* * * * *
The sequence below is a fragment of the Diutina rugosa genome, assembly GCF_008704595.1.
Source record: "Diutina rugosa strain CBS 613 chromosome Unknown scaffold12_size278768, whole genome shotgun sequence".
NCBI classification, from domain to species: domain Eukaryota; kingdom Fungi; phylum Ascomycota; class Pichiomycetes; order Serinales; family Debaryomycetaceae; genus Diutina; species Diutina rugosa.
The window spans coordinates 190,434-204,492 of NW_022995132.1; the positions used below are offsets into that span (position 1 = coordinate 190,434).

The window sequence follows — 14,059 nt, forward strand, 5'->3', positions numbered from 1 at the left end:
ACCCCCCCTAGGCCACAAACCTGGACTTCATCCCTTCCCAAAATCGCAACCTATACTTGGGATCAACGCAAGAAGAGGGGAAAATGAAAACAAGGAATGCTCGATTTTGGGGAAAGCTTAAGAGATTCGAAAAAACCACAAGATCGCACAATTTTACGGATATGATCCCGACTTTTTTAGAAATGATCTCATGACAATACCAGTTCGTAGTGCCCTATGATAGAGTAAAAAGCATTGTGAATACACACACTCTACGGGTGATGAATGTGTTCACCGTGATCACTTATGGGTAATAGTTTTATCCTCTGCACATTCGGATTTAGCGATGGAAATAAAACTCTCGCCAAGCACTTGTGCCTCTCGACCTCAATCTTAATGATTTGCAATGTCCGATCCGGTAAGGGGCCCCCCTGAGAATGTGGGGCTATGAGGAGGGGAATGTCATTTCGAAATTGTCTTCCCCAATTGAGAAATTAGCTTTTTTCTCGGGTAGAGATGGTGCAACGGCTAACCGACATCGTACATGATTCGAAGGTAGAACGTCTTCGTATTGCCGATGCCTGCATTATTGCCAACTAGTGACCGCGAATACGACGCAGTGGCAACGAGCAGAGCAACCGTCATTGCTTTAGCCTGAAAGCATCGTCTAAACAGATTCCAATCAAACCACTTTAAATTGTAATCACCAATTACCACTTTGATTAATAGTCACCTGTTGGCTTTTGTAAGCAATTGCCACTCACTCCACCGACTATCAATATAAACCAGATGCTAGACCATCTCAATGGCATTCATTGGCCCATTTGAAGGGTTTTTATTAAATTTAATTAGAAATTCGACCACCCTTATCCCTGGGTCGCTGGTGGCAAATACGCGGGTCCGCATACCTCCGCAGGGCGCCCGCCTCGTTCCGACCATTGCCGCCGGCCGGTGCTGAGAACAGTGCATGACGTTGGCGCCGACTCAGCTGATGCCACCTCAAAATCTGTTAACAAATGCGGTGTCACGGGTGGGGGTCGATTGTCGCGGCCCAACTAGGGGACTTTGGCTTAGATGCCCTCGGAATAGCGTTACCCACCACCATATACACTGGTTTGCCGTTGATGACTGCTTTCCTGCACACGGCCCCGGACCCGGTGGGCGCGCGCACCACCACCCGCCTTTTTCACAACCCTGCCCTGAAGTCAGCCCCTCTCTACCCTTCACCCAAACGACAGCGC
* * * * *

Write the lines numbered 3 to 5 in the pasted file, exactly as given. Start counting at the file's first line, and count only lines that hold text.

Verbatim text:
NCBI classification, from domain to species: domain Eukaryota; kingdom Fungi; phylum Ascomycota; class Pichiomycetes; order Serinales; family Debaryomycetaceae; genus Diutina; species Diutina rugosa.
The window spans coordinates 190,434-204,492 of NW_022995132.1; the positions used below are offsets into that span (position 1 = coordinate 190,434).

The window sequence follows — 14,059 nt, forward strand, 5'->3', positions numbered from 1 at the left end: